# Stacked ball drop

1. Apr 5, 2016

### Biker

1. The problem statement, all variables and given/known data
A tennis ball has a mass of 75 g that is placed above a basketball has a mass of 590 g. Both are stationary and They were dropped from a height about 1.2 m ( The collisions are perfectly elastic)
1) Calculate the speed of the basketball when it reaches the ground
2) Calculate the height that the tennis ball will reach

2. Relevant equations
P = m v
F t = m dv

3. The attempt at a solution
Okay, so part one is pretty easy
1) sqrt(2 g 1.2) = 4.89 m/s (Use g as 10)
Now for the 2nd part, It is common that the ratio is 3 ( The speed of the tennis ball is 3 multiplied by the initial speed of it)
However I didnt get that through my calculations ( 2.55)
Here is my solution:
V2: Speed of the tennis ball
1 = v2 -v1/u1 - u2
u1-u2 = v2 -v1
(Without needing to extract this equation through kinetic energy and momentum)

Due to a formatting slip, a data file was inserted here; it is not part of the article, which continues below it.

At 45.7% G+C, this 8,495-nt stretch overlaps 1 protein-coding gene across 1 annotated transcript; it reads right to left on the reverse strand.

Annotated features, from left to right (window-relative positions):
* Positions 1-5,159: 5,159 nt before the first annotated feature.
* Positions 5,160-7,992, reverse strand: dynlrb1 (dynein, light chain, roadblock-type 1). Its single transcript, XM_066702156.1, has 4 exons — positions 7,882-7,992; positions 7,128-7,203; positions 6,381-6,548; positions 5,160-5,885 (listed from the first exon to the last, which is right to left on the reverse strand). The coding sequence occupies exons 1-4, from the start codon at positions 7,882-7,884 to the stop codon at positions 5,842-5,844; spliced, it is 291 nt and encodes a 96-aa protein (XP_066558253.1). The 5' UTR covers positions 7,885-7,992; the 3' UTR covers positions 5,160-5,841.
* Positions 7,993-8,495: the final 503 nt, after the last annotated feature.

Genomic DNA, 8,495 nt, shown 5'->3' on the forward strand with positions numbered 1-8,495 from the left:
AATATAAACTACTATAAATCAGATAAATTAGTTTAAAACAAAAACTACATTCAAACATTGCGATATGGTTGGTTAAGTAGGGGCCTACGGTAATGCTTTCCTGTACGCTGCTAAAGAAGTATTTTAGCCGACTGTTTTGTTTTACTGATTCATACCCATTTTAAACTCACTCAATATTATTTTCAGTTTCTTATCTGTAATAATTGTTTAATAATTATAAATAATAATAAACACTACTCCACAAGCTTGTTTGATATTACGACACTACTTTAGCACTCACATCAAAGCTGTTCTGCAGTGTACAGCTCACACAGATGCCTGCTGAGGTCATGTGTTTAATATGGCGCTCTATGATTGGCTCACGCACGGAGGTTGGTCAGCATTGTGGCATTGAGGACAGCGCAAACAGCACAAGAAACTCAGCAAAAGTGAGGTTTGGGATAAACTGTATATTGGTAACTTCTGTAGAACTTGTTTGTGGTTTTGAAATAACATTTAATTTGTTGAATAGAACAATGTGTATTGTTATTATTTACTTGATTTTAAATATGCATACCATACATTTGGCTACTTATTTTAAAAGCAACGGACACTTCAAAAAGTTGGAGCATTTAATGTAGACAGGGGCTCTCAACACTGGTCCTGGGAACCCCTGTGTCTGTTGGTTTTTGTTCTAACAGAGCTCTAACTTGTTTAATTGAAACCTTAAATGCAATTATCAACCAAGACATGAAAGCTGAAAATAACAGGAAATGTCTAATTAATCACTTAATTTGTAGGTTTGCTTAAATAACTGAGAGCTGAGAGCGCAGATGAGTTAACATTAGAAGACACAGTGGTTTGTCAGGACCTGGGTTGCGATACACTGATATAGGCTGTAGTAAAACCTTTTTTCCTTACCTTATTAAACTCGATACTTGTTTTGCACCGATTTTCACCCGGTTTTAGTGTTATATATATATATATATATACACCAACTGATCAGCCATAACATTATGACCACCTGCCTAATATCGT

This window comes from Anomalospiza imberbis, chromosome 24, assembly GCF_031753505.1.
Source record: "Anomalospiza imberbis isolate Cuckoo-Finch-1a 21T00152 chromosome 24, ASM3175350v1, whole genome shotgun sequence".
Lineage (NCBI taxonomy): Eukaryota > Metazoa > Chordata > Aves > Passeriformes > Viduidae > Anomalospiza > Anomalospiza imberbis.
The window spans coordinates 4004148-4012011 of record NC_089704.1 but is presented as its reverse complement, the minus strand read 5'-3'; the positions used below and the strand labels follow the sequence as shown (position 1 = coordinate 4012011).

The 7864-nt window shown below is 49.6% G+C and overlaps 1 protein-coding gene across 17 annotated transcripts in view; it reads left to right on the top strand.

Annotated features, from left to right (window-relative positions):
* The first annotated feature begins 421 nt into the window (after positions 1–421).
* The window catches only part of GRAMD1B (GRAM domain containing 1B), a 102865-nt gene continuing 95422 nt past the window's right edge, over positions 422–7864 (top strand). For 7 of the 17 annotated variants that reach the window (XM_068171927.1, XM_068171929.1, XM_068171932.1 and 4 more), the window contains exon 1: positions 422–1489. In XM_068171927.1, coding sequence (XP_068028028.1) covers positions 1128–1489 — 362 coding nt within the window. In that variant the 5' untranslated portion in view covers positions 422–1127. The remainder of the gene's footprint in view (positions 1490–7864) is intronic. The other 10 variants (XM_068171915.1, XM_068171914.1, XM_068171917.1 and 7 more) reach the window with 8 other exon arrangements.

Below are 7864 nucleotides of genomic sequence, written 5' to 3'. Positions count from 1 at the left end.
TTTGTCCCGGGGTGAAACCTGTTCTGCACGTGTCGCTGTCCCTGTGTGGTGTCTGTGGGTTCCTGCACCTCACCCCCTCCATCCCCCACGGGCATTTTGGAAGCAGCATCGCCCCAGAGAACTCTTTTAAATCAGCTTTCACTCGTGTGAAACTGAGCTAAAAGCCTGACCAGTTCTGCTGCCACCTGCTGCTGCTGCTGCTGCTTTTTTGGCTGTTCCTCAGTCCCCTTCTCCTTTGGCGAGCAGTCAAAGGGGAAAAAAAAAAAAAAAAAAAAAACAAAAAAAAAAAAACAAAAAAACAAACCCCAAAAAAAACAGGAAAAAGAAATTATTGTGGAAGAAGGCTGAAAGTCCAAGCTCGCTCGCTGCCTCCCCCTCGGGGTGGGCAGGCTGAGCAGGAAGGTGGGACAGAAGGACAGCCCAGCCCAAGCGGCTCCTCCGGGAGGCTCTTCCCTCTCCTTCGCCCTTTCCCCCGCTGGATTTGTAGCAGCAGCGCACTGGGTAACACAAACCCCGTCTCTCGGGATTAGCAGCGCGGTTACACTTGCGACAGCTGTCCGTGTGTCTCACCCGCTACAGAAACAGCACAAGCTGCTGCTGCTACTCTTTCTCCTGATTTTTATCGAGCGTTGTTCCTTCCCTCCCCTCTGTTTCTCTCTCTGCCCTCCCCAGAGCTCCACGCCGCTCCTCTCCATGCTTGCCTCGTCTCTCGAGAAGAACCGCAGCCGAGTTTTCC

Now the basketball will rebound with the same speed (assuming it is instantaneous) but moving upward
And it will now have a collision with the tennis ball that is moving downward with the same speed
So
4.89--4.89 = v2 - v1
9.79 = v2 - v1
v1 = v2 - 9.79
Now Substitute that in the momentum equation
M* 4.89 - m * 4.89 = M * (v2 - 9.79) + 0.075 v2
Place the value of M and m
and V2 ( Velocity of the tennis ball) will equal to 12.48 m/s.
For the ratio, 12.48/4.89 = 2.55

http://hyperphysics.phy-astr.gsu.edu/hbase/doubal.html
Here is the site for a reference about the ratio.
I assume that the mistake might be in that they assume if the top ball hits the bottom one, the bottom one's velocity doesn't change which is a mistake.
And according to my calculations, A ratio of 3 will only result if the m of the tennis ball is 0 which cant happen... Weird

There are various of ways to solve this question, and all of them yield in the same result

Last edited: Apr 5, 2016
2. Apr 5, 2016

### haruspex

The analysis at that link assumes the lower ball is much more massive, and it gives the speed ratio 3 as the limit value as the mass ratio tends to infinity. It will never quite equal 3.

3. Apr 5, 2016

### Biker

Hmm so I got an equation for this type of problems.
V(small ball) = v(initial) ( 3M -m ) / (M + m)

So what they assumed that the M is massive so that the m of the small ball wouldn't affect the ratio that much. So it is basically near 3.
Alrighty, Thanks